Could bright, foamy wakes from ocean ships combat global warming?

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Could bright, foamy wakes from ocean ships combat global warming?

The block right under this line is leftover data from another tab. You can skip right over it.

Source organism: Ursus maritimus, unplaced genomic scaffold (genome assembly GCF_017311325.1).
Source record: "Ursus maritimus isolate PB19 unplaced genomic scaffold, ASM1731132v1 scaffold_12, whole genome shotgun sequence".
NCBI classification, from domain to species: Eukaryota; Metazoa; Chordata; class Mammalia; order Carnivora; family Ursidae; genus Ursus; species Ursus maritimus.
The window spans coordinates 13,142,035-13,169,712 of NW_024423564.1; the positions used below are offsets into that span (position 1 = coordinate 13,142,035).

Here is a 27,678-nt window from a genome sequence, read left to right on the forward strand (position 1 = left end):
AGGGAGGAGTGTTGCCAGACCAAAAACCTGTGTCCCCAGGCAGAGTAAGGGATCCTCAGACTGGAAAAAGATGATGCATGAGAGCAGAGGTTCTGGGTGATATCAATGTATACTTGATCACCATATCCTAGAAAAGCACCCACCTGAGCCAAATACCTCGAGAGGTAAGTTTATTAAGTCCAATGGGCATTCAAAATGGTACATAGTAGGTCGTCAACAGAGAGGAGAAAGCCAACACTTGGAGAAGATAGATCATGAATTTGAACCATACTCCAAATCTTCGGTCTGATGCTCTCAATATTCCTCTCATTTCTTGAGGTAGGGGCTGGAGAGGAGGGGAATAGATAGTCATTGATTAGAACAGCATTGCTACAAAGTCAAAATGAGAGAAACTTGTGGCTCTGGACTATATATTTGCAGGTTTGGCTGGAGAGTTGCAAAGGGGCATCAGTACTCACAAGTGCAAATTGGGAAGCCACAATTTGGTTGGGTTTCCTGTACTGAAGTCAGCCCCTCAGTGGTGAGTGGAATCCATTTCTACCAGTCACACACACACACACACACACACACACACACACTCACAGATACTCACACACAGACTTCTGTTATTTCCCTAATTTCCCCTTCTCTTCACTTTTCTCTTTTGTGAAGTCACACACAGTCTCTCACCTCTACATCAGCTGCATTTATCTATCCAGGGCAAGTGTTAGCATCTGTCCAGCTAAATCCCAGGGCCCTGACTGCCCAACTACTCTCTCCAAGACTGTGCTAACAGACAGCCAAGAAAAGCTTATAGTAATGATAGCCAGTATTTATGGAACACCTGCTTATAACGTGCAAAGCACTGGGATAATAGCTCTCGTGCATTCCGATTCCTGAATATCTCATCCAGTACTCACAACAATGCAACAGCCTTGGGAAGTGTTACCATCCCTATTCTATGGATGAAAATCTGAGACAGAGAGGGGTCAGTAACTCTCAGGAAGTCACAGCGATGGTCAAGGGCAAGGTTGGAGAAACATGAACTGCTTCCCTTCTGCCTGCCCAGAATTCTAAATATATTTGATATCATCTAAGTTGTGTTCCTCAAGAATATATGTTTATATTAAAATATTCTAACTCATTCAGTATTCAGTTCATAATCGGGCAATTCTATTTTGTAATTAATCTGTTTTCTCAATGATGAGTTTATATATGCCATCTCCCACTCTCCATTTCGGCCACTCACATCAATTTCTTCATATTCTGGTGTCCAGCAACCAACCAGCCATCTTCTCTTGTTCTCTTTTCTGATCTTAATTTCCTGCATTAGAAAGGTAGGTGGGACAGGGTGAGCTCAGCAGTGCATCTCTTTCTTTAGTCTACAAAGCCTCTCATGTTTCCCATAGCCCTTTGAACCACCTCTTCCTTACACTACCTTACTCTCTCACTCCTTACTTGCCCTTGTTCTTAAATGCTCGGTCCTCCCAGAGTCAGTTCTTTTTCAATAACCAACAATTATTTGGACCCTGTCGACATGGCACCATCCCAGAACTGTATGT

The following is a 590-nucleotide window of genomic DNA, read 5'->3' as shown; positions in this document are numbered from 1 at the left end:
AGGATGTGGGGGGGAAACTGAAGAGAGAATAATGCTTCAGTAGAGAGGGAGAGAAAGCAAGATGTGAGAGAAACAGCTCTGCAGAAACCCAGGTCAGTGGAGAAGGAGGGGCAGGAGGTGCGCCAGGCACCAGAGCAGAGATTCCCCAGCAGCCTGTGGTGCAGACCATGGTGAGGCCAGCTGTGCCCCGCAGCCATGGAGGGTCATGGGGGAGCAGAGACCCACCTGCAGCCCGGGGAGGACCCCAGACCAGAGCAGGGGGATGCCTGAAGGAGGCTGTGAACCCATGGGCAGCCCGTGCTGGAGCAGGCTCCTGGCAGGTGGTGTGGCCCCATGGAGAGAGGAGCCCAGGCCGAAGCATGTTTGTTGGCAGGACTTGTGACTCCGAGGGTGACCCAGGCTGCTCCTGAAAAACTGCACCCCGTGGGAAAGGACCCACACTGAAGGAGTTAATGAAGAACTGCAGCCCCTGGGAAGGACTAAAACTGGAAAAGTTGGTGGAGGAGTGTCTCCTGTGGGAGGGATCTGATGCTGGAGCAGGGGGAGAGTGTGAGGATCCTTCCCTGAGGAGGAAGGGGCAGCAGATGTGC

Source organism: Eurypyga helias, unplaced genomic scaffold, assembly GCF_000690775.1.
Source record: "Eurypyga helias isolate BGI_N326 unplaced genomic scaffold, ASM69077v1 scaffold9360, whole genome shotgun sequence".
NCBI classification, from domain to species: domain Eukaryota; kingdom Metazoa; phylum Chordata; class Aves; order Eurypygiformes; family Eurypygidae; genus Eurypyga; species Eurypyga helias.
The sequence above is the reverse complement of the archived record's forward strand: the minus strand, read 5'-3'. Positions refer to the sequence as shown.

Making the wakes of ocean ships brighter could cool the Earth by 0.5°C and help combat global warming, according to a new modeling study. Other geoengineering studies have examined how greenhouse gas warming could be counteracted by making Earth’s atmosphere more reflective. But this is one of the first to look at using the bright, bubbly wakes of cargo ships as they crisscross the world’s oceans. Natural foaming agents in the sea—chemicals often derived from phytoplankton—help create bright, white microbubbles in ship wakes that persist for about 10 minutes. Now, climate scientists say that designer foaming agents could create even brighter wakes that last much longer. If these supercharged wakes were 10 times brighter and lasted 10 days instead of 10 minutes, they would cover 5.5% of the world’s oceans and cool the planet by 0.5°C by the year 2069, the researchers write in a 28 January publication of the Journal of Geophysical Research: Atmospheres. That’s enough to partially restore Arctic ice loss and offset the 2°C warming that could occur by then. Because most ship traffic is in the Northern Hemisphere, most of the cooling would be felt there, where it would be accompanied by a drop in precipitation. But the researchers acknowledge many uncertainties in the scheme. The foaming agent could interfere with ocean ecologies or inhibit the uptake of carbon dioxide by the ocean—effectively negating one of the major ways that the world’s oceans fight global warming naturally. But the idea is not completely crazy. The shipping industry is already experimenting with microbubbles, applied to the underside of ship hulls, to reduce friction and improve fuel efficiency. And global shipping traffic has increased fourfold since 1990—meaning that the ocean area available to reflect away heat is only expected to grow.